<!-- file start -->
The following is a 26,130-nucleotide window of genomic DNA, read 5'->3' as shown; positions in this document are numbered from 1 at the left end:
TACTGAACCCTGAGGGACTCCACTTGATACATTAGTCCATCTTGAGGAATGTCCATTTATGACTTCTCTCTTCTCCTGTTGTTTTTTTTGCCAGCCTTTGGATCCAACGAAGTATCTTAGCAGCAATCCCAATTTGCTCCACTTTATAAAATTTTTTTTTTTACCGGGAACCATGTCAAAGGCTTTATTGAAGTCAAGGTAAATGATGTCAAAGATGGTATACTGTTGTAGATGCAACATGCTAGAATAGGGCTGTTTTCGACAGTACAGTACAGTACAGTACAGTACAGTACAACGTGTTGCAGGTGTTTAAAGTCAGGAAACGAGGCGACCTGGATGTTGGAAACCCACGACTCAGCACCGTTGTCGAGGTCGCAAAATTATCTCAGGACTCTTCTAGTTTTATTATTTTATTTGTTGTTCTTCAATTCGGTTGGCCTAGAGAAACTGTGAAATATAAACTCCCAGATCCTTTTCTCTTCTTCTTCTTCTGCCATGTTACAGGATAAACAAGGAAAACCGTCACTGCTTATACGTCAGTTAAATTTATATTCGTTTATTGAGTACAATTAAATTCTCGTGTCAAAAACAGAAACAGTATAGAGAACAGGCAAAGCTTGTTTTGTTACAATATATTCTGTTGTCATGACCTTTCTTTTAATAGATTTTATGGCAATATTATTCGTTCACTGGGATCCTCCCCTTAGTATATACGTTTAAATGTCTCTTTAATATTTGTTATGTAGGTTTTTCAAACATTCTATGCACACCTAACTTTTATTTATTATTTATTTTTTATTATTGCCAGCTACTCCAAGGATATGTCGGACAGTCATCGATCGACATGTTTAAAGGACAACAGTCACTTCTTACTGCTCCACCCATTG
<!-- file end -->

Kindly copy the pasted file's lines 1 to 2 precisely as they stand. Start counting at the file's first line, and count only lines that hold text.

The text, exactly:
The following is a 26,130-nucleotide window of genomic DNA, read 5'->3' as shown; positions in this document are numbered from 1 at the left end:
TACTGAACCCTGAGGGACTCCACTTGATACATTAGTCCATCTTGAGGAATGTCCATTTATGACTTCTCTCTTCTCCTGTTGTTTTTTTTGCCAGCCTTTGGATCCAACGAAGTATCTTAGCAGCAATCCCAATTTGCTCCACTTTATAAAATTTTTTTTTTTACCGGGAACCATGTCAAAGGCTTTATTGAAGTCAAGGTAAATGATGTCAAAGATGGTATACTGTTGTAGATGCAACATGCTAGAATAGGGCTGTTTTCGACAGTACAGTACAGTACAGTACAGTACAGTACAACGTGTTGCAGGTGTTTAAAGTCAGGAAACGAGGCGACCTGGATGTTGGAAACCCACGACTCAGCACCGTTGTCGAGGTCGCAAAATTATCTCAGGACTCTTCTAGTTTTATTATTTTATTTGTTGTTCTTCAATTCGGTTGGCCTAGAGAAACTGTGAAATATAAACTCCCAGATCCTTTTCTCTTCTTCTTCTTCTGCCATGTTACAGGATAAACAAGGAAAACCGTCACTGCTTATACGTCAGTTAAATTTATATTCGTTTATTGAGTACAATTAAATTCTCGTGTCAAAAACAGAAACAGTATAGAGAACAGGCAAAGCTTGTTTTGTTACAATATATTCTGTTGTCATGACCTTTCTTTTAATAGATTTTATGGCAATATTATTCGTTCACTGGGATCCTCCCCTTAGTATATACGTTTAAATGTCTCTTTAATATTTGTTATGTAGGTTTTTCAAACATTCTATGCACACCTAACTTTTATTTATTATTTATTTTTTATTATTGCCAGCTACTCCAAGGATATGTCGGACAGTCATCGATCGACATGTTTAAAGGACAACAGTCACTTCTTACTGCTCCACCCATTG